Connect with us

Health

Johns Hopkins Study Shows Broccoli Sprout Compound as Potential Schizophrenia Treatment

Sulforaphane may help those who experience schizophrenia and its symptoms.

Avatar

Published

on

Broccoli sprouts benefits
Like this article? Get the latest from The Mind Unleashed in your inbox. Sign up right here.

Broccoli sprouts have long been used by health conscious individuals to help provide a wide range of nutrients to one’s diet and to provide quick energy. Broccoli sprouts are back in focus for a different reason and are being touted by one of the most prestigious medical schools in the world.

Researchers at Johns Hopkins Medicine have recently shown how sulforaphane, a compound found naturally in broccoli sprouts and other cruciferous vegetables, may help those who experience schizophrenia and its symptoms.  

To begin with their research, the researchers found that those experiencing psychosis had a statistically significant 4% lower amount of glutamate in their anterior cingulate cortex, as compared to healthy individuals. 

Glutamate is a brain chemical that sends signals between neurons and heightened activity of glutamate has been shown to be related to depression and schizophrenia.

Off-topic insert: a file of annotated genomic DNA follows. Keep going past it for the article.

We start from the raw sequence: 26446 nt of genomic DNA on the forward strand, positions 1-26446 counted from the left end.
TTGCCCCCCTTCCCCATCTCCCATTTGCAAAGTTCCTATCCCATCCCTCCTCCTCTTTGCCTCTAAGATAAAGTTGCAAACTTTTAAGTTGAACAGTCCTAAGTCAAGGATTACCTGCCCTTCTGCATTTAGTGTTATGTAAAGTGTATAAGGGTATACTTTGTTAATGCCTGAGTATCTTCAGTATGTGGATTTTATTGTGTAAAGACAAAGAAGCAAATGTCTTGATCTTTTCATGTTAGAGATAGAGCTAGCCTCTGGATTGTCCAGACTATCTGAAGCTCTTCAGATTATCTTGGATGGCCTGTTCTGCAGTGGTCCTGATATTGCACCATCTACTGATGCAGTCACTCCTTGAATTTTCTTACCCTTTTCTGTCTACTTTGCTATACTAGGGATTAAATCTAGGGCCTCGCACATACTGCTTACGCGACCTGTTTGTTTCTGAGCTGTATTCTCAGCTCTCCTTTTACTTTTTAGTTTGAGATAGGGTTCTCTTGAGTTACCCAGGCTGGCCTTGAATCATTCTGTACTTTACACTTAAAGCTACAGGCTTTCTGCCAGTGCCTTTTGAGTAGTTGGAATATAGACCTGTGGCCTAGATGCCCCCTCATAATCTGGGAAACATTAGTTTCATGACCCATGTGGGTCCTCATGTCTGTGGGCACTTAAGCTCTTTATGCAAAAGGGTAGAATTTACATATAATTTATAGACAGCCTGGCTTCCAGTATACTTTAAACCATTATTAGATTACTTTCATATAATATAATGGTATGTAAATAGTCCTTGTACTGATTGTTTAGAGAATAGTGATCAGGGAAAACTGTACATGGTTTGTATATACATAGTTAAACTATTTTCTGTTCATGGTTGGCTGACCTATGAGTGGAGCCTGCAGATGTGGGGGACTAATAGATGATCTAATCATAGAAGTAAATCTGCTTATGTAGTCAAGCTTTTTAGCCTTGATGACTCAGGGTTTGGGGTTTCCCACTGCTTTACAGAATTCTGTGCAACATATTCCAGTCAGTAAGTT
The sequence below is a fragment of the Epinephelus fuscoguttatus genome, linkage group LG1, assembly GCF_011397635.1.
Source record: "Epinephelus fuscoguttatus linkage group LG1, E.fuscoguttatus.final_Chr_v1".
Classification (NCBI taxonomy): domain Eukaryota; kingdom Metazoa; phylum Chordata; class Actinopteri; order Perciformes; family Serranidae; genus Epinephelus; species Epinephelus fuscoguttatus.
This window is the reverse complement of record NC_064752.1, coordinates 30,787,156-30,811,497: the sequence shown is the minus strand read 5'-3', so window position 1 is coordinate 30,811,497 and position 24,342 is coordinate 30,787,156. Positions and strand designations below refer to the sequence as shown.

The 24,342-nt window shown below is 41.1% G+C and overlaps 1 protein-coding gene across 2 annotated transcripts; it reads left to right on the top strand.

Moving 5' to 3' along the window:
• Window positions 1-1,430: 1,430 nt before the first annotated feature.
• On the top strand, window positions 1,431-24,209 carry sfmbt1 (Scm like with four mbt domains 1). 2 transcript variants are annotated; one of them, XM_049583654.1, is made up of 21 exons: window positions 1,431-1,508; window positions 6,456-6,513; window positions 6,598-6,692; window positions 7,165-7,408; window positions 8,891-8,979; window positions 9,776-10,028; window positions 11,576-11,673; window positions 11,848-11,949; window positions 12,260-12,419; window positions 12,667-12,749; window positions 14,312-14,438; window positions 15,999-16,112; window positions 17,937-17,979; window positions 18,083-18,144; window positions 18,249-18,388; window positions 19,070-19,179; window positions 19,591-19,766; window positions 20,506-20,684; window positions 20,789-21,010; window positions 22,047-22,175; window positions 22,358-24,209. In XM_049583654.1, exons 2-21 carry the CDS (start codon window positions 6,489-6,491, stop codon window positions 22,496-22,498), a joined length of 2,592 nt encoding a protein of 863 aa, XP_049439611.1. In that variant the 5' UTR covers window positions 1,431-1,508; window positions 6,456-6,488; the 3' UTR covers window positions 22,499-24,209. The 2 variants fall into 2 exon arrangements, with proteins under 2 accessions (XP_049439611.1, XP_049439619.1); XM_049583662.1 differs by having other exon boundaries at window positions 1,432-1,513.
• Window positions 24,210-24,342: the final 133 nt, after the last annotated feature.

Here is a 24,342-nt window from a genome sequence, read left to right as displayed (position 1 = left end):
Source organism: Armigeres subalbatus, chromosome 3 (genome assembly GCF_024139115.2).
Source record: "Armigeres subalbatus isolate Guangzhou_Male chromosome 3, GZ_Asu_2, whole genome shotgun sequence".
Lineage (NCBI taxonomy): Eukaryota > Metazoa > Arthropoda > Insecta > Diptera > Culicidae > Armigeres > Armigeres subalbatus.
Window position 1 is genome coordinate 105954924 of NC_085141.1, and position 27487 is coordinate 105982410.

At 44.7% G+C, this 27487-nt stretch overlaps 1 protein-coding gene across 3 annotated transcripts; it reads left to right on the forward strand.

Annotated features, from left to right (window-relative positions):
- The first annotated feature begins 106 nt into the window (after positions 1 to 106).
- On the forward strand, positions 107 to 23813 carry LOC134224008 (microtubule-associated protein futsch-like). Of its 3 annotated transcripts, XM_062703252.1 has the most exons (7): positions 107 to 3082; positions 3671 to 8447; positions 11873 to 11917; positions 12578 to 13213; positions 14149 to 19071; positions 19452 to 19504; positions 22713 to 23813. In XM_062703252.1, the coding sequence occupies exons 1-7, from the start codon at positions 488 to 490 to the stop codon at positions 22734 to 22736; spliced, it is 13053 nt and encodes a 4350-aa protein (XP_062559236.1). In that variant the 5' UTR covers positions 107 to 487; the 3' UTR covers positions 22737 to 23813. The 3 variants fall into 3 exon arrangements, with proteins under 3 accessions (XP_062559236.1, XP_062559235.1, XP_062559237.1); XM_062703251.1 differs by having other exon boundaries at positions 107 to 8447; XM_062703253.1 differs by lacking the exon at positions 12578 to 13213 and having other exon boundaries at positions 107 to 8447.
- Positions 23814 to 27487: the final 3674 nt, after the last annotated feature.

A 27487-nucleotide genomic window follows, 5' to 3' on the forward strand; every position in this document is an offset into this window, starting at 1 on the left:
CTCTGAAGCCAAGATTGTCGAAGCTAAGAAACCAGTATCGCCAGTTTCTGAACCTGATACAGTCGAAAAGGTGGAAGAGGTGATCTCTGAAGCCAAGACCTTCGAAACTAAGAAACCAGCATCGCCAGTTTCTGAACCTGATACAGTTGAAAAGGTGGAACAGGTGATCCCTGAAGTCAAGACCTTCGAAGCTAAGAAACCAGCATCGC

The researchers also found that there was a significant reduction in glutathione, one of the brain’s best antioxidants. What is interesting is that glutathione is made from three different compounds and one of these compounds is glutamate.

Sulforaphane comes into the picture because it turns on a gene that makes more of the enzyme that sticks glutamate with another molecule to end up making glutathione. Essentially, more sulforaphane results in more glutathione. 

When testing on rats, the researchers supplemented with the sulforaphane-created glutathione and found that the brains had slowed down their nerve cell firing and behaved much less like schizophrenic brain activity. 

The researchers believe that schizophrenic brains may carry less glutamate and thus, use it up more quickly. Supplementing sulforaphane on human schizophrenics is the next step to test its effectiveness and would be interesting to see the results of, given that it is very safe for human consumption. How effective could it actually be for human schizophrenics?

One medical doctor and psychiatrist who has extensive and impressive history treating schizophrenics is Dr. Abram Hoffer, who has used large doses of niacin, which is vitamin B3, and vitamin C on his patients. He has conducted several double-blind, placebo controlled human clinical trials, which can be read here. 

He is also the doctor who has used niacin and vitamin C to help alcoholics recover from addiction. 

In regards to schizophrenia, there are several other nutrients to consider. Combinations that would be worth further scientific study on schizophrenia might include NAC (N-acetyl cysteine), Sulforaphane and niacin, as well as combinations that include alpha lipoic acid and high doses of vitamin C. Looking at nutrients that increase SOD (superoxide dismutase) in the brain would also be worth further study. 

Check out the 3 minute video version of this information for a more comprehensive learning experience: 

What are your thoughts on this? Have you used broccoli sprouts or sulforaphane supplements to support your brain health? Do you know someone who might find this recent study interesting?

Spread the news!